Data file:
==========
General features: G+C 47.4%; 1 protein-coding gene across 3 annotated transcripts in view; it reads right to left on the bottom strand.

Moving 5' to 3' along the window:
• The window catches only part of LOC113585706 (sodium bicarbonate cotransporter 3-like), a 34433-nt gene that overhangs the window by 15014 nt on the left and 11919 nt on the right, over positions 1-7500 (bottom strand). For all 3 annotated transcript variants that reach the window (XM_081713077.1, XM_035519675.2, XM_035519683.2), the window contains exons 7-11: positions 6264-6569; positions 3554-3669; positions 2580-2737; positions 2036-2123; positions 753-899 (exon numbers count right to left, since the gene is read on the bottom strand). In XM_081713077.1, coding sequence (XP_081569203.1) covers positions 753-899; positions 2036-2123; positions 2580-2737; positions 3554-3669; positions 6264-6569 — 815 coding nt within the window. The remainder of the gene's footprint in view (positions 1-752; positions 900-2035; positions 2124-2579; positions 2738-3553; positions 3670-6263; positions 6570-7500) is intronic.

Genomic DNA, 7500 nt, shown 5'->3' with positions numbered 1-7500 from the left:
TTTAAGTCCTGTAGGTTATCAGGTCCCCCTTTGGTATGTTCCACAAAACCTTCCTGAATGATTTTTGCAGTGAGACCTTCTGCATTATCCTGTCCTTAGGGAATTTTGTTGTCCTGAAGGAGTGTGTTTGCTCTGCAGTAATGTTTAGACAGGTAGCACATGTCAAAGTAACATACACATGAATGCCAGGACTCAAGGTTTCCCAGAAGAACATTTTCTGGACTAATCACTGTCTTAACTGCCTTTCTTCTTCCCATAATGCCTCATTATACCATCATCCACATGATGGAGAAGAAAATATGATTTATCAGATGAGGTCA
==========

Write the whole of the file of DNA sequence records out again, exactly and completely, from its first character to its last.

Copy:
General features: G+C 47.4%; 1 protein-coding gene across 3 annotated transcripts in view; it reads right to left on the bottom strand.

Moving 5' to 3' along the window:
• The window catches only part of LOC113585706 (sodium bicarbonate cotransporter 3-like), a 34433-nt gene that overhangs the window by 15014 nt on the left and 11919 nt on the right, over positions 1-7500 (bottom strand). For all 3 annotated transcript variants that reach the window (XM_081713077.1, XM_035519675.2, XM_035519683.2), the window contains exons 7-11: positions 6264-6569; positions 3554-3669; positions 2580-2737; positions 2036-2123; positions 753-899 (exon numbers count right to left, since the gene is read on the bottom strand). In XM_081713077.1, coding sequence (XP_081569203.1) covers positions 753-899; positions 2036-2123; positions 2580-2737; positions 3554-3669; positions 6264-6569 — 815 coding nt within the window. The remainder of the gene's footprint in view (positions 1-752; positions 900-2035; positions 2124-2579; positions 2738-3553; positions 3670-6263; positions 6570-7500) is intronic.

Genomic DNA, 7500 nt, shown 5'->3' with positions numbered 1-7500 from the left:
TTTAAGTCCTGTAGGTTATCAGGTCCCCCTTTGGTATGTTCCACAAAACCTTCCTGAATGATTTTTGCAGTGAGACCTTCTGCATTATCCTGTCCTTAGGGAATTTTGTTGTCCTGAAGGAGTGTGTTTGCTCTGCAGTAATGTTTAGACAGGTAGCACATGTCAAAGTAACATACACATGAATGCCAGGACTCAAGGTTTCCCAGAAGAACATTTTCTGGACTAATCACTGTCTTAACTGCCTTTCTTCTTCCCATAATGCCTCATTATACCATCATCCACATGATGGAGAAGAAAATATGATTTATCAGATGAGGTCA